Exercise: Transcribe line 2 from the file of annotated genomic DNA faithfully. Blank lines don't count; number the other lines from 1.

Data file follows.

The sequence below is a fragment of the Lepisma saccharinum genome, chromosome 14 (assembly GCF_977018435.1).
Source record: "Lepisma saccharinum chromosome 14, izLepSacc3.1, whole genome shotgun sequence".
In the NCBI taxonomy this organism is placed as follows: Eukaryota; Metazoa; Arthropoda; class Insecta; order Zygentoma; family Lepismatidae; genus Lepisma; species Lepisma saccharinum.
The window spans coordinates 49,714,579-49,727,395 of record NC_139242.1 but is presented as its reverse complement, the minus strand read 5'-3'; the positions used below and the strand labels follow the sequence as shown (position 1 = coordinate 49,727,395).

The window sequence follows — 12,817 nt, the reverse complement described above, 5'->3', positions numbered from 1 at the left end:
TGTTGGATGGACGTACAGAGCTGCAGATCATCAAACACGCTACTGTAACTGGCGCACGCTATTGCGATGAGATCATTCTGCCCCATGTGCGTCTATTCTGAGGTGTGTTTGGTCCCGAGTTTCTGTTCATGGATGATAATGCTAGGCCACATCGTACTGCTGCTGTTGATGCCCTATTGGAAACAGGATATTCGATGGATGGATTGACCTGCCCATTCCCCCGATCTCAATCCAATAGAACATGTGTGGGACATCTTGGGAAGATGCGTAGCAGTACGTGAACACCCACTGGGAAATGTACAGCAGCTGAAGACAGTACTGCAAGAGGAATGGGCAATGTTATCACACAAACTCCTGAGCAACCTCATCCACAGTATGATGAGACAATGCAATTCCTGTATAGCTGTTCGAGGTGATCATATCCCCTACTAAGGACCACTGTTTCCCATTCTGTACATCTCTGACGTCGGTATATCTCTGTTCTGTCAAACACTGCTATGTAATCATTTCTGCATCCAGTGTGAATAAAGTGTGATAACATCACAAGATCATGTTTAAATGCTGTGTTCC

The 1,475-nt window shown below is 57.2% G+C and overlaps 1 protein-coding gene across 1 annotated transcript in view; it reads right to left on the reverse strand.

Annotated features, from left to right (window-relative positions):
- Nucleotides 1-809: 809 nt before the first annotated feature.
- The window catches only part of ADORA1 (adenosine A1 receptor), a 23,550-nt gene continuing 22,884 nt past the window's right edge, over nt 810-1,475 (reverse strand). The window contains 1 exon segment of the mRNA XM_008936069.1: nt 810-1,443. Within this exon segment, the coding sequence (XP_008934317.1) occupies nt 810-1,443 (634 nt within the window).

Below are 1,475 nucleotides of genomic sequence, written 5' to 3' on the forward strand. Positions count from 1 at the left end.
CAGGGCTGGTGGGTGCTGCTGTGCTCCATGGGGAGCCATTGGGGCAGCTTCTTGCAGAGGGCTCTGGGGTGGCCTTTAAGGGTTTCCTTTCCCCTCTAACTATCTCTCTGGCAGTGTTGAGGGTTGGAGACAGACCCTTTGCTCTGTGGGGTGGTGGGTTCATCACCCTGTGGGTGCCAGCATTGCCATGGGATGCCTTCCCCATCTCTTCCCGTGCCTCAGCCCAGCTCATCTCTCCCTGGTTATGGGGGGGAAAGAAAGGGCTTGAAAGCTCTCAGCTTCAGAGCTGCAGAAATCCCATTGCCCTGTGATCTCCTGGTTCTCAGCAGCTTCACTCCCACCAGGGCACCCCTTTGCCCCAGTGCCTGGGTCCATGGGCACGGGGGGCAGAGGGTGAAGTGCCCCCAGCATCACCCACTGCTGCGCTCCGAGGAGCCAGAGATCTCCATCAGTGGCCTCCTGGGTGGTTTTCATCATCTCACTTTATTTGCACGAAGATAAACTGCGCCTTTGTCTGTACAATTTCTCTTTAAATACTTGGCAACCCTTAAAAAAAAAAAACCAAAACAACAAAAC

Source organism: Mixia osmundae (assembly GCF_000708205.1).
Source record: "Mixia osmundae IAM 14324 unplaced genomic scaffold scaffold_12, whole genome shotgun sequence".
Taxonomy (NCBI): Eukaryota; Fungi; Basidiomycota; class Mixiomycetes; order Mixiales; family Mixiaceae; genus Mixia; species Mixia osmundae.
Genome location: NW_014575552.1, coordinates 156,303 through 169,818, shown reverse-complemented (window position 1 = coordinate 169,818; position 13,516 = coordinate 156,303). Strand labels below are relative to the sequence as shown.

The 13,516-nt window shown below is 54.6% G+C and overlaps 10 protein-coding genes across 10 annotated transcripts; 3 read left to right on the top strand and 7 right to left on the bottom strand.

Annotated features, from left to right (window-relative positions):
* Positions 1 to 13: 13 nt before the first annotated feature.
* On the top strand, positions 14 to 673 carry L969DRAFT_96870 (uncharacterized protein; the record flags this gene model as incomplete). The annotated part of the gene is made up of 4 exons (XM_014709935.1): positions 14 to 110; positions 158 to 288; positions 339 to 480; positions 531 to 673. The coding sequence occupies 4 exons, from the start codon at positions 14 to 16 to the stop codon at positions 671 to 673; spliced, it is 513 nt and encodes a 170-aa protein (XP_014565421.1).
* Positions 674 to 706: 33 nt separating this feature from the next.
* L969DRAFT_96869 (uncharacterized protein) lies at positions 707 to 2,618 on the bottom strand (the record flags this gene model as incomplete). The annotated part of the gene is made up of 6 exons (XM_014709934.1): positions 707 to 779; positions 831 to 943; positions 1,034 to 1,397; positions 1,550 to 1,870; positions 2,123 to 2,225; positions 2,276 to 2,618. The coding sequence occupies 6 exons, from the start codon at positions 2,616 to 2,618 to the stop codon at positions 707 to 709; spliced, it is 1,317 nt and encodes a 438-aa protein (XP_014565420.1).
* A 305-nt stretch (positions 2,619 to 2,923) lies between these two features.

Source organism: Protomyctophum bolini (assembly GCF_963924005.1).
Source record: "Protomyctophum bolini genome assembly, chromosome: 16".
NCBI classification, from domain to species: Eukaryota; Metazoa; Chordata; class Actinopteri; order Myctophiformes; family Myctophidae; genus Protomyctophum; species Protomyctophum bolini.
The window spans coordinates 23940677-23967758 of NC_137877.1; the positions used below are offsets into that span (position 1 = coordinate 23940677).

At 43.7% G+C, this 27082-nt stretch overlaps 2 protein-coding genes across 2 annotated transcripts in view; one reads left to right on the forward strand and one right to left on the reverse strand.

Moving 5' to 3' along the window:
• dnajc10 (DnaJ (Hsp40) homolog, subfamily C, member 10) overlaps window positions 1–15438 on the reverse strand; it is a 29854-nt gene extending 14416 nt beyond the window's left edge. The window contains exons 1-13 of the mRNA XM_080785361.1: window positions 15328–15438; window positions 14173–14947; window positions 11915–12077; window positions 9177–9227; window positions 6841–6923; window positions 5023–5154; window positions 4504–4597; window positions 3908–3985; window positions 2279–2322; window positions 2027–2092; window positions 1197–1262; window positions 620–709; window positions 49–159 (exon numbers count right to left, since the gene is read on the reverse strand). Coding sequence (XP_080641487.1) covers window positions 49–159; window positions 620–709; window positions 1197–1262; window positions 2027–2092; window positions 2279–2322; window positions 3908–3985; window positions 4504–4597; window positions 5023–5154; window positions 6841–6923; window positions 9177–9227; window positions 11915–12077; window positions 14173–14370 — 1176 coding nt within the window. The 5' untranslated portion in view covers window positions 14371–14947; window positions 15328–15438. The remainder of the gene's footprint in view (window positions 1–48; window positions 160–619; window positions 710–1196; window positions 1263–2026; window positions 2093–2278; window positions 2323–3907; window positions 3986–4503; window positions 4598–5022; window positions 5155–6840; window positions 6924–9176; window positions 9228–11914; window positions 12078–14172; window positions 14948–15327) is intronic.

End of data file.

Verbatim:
Source record: "Lepisma saccharinum chromosome 14, izLepSacc3.1, whole genome shotgun sequence".